Don’t let anyone else drive your truck. For a truck driver that means don’t be pressured by four-wheelers. That’s trucking lingo for any vehicle with four wheels, no matter what size it is. What does that pressure look like? Drivers who cut in front of them, try to cut in front of them, throw up their hands (or make obscene gestures) when passing, or just blow their horn at them. Truck drivers already know they take up a lot of room on the road, take longer to get up to speed or slow down, and make everyone wait while they maneuver a turn. Many of them don’t like that kind of attention, but they’re doing the best they can to get us the stuff we want in the time we’ve become accustomed to having it. Oh, I know there are jerks out there. We called them “super truckers.” Not because we thought they were super drivers, but because they thought they were. Speeding, tailgating, and recklessly switching lanes are some of our qualifications for being considered a super trucker. I’m not referring to any of them in this post.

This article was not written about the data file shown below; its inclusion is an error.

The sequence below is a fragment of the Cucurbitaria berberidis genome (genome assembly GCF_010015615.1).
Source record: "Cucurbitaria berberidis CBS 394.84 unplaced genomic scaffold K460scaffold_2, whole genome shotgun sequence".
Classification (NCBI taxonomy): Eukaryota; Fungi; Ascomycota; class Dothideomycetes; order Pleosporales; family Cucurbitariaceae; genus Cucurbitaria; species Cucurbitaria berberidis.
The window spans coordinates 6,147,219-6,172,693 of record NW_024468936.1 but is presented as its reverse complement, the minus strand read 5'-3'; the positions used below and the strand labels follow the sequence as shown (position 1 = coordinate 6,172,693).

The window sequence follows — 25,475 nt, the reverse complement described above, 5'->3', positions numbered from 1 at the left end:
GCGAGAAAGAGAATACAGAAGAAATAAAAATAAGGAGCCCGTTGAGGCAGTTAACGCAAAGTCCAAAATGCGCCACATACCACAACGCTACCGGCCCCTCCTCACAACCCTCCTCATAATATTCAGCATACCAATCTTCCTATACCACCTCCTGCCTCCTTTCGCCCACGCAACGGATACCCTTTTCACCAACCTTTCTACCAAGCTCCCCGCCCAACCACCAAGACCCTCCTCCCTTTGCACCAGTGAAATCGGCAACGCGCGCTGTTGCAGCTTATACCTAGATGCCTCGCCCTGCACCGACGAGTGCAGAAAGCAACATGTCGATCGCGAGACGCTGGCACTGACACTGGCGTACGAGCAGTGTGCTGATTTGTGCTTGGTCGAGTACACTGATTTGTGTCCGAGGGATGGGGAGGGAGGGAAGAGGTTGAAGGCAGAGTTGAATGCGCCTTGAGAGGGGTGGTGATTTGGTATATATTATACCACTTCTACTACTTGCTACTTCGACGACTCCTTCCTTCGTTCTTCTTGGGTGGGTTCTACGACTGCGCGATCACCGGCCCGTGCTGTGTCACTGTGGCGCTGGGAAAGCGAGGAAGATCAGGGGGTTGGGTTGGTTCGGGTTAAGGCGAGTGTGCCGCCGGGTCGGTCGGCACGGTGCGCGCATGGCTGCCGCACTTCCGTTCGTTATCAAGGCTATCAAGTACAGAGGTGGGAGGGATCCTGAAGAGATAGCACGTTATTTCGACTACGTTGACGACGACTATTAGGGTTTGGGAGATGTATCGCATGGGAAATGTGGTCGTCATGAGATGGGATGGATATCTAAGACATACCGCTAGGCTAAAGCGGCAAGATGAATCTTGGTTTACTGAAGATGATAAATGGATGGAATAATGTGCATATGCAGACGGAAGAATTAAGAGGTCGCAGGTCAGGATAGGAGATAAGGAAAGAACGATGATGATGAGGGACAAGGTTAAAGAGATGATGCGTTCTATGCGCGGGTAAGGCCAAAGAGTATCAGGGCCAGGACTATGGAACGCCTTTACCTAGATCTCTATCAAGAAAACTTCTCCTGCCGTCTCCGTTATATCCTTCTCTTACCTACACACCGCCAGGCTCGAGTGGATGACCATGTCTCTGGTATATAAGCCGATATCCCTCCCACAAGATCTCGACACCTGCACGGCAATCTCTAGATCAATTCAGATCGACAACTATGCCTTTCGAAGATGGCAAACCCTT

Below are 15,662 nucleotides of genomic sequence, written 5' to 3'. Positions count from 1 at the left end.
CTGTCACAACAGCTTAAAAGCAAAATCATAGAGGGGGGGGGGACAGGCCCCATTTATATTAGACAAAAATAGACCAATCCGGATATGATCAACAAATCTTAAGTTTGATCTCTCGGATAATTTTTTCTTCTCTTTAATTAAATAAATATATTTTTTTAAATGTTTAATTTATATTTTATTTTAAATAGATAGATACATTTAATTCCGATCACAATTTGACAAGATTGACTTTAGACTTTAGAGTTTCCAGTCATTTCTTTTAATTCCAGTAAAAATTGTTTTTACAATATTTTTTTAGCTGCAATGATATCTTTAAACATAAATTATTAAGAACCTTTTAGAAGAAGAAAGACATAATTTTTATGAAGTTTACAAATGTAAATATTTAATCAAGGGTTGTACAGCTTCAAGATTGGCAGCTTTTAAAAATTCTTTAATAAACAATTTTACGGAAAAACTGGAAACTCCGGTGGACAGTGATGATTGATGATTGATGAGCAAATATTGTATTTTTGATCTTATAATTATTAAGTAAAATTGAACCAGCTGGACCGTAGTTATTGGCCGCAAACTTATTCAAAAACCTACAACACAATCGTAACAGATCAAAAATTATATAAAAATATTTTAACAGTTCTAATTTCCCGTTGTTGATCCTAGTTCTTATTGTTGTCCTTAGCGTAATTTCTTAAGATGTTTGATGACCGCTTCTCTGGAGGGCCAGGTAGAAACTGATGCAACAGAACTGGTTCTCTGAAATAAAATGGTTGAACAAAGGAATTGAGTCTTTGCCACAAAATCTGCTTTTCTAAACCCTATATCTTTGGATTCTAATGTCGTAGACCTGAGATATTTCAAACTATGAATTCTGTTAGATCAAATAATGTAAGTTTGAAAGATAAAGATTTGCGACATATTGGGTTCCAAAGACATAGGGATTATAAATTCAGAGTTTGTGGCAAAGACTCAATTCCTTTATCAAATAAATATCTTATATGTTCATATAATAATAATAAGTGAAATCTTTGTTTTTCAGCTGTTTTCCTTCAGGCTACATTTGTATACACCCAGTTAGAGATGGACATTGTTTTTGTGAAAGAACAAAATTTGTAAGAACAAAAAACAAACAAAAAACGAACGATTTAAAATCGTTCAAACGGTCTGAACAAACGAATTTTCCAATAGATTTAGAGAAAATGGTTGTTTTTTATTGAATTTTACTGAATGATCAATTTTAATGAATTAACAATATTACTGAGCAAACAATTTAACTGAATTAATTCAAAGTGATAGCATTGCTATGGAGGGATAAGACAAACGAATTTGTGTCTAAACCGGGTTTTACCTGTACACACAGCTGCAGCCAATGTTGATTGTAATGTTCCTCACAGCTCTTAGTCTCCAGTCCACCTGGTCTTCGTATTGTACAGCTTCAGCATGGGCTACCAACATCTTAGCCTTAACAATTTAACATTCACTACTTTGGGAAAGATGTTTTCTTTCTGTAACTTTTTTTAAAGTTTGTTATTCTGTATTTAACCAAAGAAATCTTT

Did Jesus know what pressure felt like? I imagine the expectations of the multitudes felt like pressure, and the Pharisees were always questioning and accusing Him. Perhaps pressure also came from family and friends. The request from His mother at the wedding in Cana in John 2:3, the taunting of His brothers in John 7:6, the pleading of Mary and Martha in John 11:3, and even His disciples were impatient about the kingdom in Luke 19:11 and Acts 1:6. How did He respond? It seems that He had a confidence that refused to allow Him to be dissuaded from what He was doing. I believe that confidence came from spending time with His Father, learning what the Father wanted Him to do. Nothing was more important to Him, so no one could pressure Him into doing anything else.
Jesus told Philip in John 14:9 that if he had seen Him, then he had seen the Father. Jesus has given us access to the Father! I, too, can have confidence in knowing I’m doing what He wants me to do when I spend time with Him, listening to Him. Ah, but it will cost me time, something demanded by the multitude of things to do, places to go, and people to see. Yes, I’m pressured by “have to,” “should,” and “expected.” This is a hurried culture we live in with calls of urgency coming from many directions, but we don’t have to be conformed to it (Romans 12:2) by giving in to the pressure of traditional standards or people’s expectations. We can drive our own trucks; the life God has given us. I hope you spend time with the Father today and every day, so that no one else can drive your truck.